Oh, and there’s an essay on British spanking-based pornography. Really, you can’t go wrong with this collection. How often is one going to find revelatory close readings of major H.P. Lovecraft stories and brief ‘plot’ synopses of faux-English-school-girl spanking pornography in the same book? Highly recommended.

End of Night

Jack Kirby’s Fourth World Omnibus Volume 4: written by Jack Kirby; illustrated by Jack Kirby, Mike Royer, Greg Theakston, and others (1974-1986; collected 2010): The last omnibus of Jack Kirby’s Fourth World work, or at least of Fourth World work that he both wrote and drew, spans about a decade. Kirby was having major problems with his eyesight by the mid-1980’s, and it shows a bit in some of the art, but the conclusion to the saga of Apokolips, New Genesis, and their far-reaching war is a fascinating and essential part of Kirby’s body of work.

Of course, it’s not really the end: DC Comics would use Kirby’s creations again and again after this ‘conclusion,’ a couple of times with Kirby on-board writing and/or pencilling in the two Super Powers miniseries. The saga was never meant to be wrapped up in less than a hundred pages. So the final graphic novel of Kirby’s Fourth World, The Hunger Dogs, is really more of an intermission than anything else, albeit an intermission without any more of the play after it.

The volume collects the last few issues of Mister Miracle from the early 1970’s, Kirby’s last Fourth World title to remain standing back then. That title concludes with a truly bizarre sequence involving the wedding of Mister Miracle and Big Barda, a wedding the evil god Darkseid decides to crash at the last minute. Groovy!

The concluding material from the 1980’s goes places super-hero comics generally don’t go — into the futility of endless war and the possibility that conflict can sometimes simply be walked away from. It was never meant to be an ending, but the last scene between Darkseid and his warrior son/nemesis Orion is both poignant and celebratory. Orion has changed. Darkseid has not. There will be no last battle of prophecy. This time, anyway.

Perhaps thinking of President Nixon’s squirmy final days, Kirby invests the previously nigh-omnipotent Darkseid with hitherto unseen characteristics of failure, impotence, and obsolescence. The dark god stands revealed as just another tyrant watching his empire crumble, shaking his fist impotently at the sky.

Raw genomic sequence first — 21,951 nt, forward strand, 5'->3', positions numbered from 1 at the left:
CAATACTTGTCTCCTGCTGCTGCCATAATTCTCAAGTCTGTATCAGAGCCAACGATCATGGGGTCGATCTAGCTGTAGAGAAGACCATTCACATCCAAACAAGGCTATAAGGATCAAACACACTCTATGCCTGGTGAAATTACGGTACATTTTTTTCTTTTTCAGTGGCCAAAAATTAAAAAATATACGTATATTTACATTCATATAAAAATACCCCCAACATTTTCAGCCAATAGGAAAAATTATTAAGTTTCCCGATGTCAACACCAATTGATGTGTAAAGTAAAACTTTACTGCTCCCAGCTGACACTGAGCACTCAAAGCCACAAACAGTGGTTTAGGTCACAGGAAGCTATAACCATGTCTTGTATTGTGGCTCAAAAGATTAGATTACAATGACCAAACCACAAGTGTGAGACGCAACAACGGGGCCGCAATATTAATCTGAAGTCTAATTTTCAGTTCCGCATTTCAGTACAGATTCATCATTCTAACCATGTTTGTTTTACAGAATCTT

It’s powerful stuff, capped by a terrific final one-page spread that could have stood as the final image of the Fourth World and the New Gods. Kirby was still teaching writers and artists where to go near the end of his colossal and unparalleled career. In all, highly recommended.

Disco Apocalypse Now

Superman in the Seventies, Introduction by Christopher Reeve; featuring stories written by Jack Kirby, Paul Levitz, Elliot S. Maggin, Martin Pasko, Cary Bates, Denny O’Neil, and others; illustrated by Curt Swan, Murphy Anderson, Dick Dillin, Dick Giordano, Bob Oksner, Werner Roth, Jack Kirby, and others (1970-79; collected 2000):

Solid collection of mostly stand-alone adventures of the Man of Steel from the Me Decade. Arranged thematically with one-page essays introducing each section, the book covers a broad range of treatments of the Man of Tomorrow.

Stand-outs include “Make Way for Captain Thunder!”, in which Superman and a thinly disguised Captain Marvel do battle (Superman would meet the real deal a few years later); “I am Curious (Black)”, a Lois Lane story that aims at racism and social issues; and a couple of sympathetic treatments of Lex Luthor, never more interesting a character than he was here, willing to save Superman’s life if he wasn’t going to be the one who defeated him. The Jack Kirby Jimmy Olsen story is a bit of a peculiar inclusion, as it ends on a cliffhanger — there are several other Kirby Superman stories that might have better served this collection.

Classic Superman penciller Curt Swan works on a lot of the stories included here, to great effect. He’s terrific on the Captain Thunder story, and on “Kryptonite Nevermore!,” the early 1970’s story that attempted to modernize (and Marvelize) the Man of Steel. That latter story also ends without complete resolution, as the storyline would play out over the course of a year.

The 1970’s Superman stories often move into uncharted territory for the character. Clark Kent gets moved to television and now answers to media mogul Morgan Edge for several years. He also loses his perennial blue suits for some occasionally funky 1970’s business attire. New additions to the Superman cast include annoying sports broadcaster Steve Lombard, the somewhat bizarre space-cowboy Terra-Man, the ultra-powerful Galactic Golem, and a host of other new friends and enemies.

Throughout, we see attention given to making Superman and his Clark Kent alter-ego more fallible and occasionally troubled, though he soldiers through regardless. The volume also includes a nice array of classic covers from the era, including the Neal Adams gem that kicked off the “Kryptonite Nevermore!” arc and a number of great pieces from Nick Cardy when he was DC’s line-wide cover artist. All in all, a nice piece of work. Recommended.